One in six men will be victims of domestic abuse says charity

LEADING LIGHT Abi Todd was named Kent League Player of the Year

MORE needs to be done to help male victims of domestic abuse, Kent Police and a local charity have both warned.

According to the Domestic Abuse Volunteer Support Services [DAVSS], who operate throughout West Kent, national surveys show that one in six men suffer from domestic abuse in their lifetime. This contrasts to one in four women.

In total, it is estimated that for every three victims of domestic abuse, two will be female, one will be male. Yet despite these figures, Kent Police Chief Constable Alan Pughsley has reported that only 8 per cent of recorded domestic abuse victims are male.

Speaking at a review of the force’s performance, he said: “Do I think all female victims are reporting domestic abuse? No, I don’t, but fortunately for us it’s a much better picture than it was five years ago. We’re getting a truer picture from females being brave enough and confident enough to report that to us.

“The male victim [reporting] is some way behind that. It’s increasing, but I think we are still some way away from most male victims of domestic abuse feeling confident enough – for many reasons – to report it.”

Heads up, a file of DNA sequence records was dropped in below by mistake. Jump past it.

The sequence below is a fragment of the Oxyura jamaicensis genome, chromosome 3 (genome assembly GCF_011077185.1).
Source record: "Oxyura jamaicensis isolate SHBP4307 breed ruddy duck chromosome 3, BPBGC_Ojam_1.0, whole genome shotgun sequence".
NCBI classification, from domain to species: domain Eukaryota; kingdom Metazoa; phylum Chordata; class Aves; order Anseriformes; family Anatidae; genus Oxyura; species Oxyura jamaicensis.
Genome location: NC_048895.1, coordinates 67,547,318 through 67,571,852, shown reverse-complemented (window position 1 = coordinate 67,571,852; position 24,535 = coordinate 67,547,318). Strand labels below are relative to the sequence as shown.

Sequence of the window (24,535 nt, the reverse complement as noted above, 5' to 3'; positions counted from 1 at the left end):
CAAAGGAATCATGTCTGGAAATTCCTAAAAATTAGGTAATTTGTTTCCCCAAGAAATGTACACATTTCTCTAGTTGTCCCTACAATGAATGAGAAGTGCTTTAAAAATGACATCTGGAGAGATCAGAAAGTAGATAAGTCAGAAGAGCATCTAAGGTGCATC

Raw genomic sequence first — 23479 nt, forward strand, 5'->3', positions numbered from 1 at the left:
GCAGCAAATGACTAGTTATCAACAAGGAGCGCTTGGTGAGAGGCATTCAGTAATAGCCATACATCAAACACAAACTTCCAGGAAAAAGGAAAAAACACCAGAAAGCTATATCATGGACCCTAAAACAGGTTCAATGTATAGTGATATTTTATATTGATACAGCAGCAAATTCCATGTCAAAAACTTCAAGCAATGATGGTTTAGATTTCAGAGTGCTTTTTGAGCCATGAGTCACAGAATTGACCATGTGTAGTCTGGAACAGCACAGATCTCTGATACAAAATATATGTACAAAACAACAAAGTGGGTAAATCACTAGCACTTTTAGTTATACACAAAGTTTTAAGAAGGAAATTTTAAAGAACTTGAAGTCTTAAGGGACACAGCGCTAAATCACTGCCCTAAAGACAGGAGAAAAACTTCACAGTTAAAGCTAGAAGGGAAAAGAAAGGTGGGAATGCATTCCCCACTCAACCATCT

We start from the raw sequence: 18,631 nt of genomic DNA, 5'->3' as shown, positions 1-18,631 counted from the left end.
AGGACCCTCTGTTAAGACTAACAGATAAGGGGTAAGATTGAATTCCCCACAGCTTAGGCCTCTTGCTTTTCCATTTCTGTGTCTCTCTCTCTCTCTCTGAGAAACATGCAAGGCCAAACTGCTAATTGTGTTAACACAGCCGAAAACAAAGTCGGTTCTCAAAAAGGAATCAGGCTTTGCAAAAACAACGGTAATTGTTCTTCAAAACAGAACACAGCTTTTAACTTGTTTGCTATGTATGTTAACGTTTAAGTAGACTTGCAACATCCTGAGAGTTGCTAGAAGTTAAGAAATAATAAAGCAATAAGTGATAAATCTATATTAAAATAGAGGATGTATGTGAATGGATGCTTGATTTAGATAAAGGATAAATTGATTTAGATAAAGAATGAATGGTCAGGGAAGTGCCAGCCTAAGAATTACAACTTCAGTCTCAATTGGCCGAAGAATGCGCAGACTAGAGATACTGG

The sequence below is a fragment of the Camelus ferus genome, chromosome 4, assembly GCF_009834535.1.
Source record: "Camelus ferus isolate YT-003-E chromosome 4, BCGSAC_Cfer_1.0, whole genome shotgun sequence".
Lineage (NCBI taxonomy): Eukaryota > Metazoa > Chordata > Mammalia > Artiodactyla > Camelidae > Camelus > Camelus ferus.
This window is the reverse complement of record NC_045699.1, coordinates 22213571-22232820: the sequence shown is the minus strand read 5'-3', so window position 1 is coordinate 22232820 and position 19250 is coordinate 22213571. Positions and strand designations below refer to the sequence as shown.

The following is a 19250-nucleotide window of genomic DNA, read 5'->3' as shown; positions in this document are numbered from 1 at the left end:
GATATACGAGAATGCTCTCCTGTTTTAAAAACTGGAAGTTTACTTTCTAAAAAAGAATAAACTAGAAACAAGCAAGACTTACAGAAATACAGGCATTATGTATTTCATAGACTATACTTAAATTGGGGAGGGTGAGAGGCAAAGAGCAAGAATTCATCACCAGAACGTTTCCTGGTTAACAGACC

One of those reasons, according to DAVSS CEO Mark Hutcheon, is the social stigma for men to admit their situation to people.

“Culturally, men are meant to be the strong element of the family. This macho image means male victims think they may not be believed and that they should be able to deal with it themselves,” he said, adding that they had seen an increase in the number of male referrals, but that the number was still only 17 out of a total of 201 over a year period – well below the estimated proportions of domestic abuse.

But the team at DAVSS are determined to address this. With the backing of a £10,000 grant from Kent Police & Crime Commissioner Matthew Scott, they have been training their staff in how to deal with male victims as well as trying to bring in more men as volunteers as victims often find it easier to speak to someone of the same gender.

DAVSS co-Chair Jan Berry said they offer ‘a very bespoke service’ for both the men and women who get in touch with them.

People can speak over the phone or meet in person, and they also offer access to lawyers for pro bono legal advice. The people of West Kent are fortunate in this regard as ‘most [domestic violence] charities do not support male victims’, according to Ms Berry.

? To contact DAVSS, ring 01892 570538 between 10am and 1pm on weekdays. Answerphone outside these hours. Email:

Share this article

Recommended articles


Please enter a search term below.

Subscribe To Our Newsletter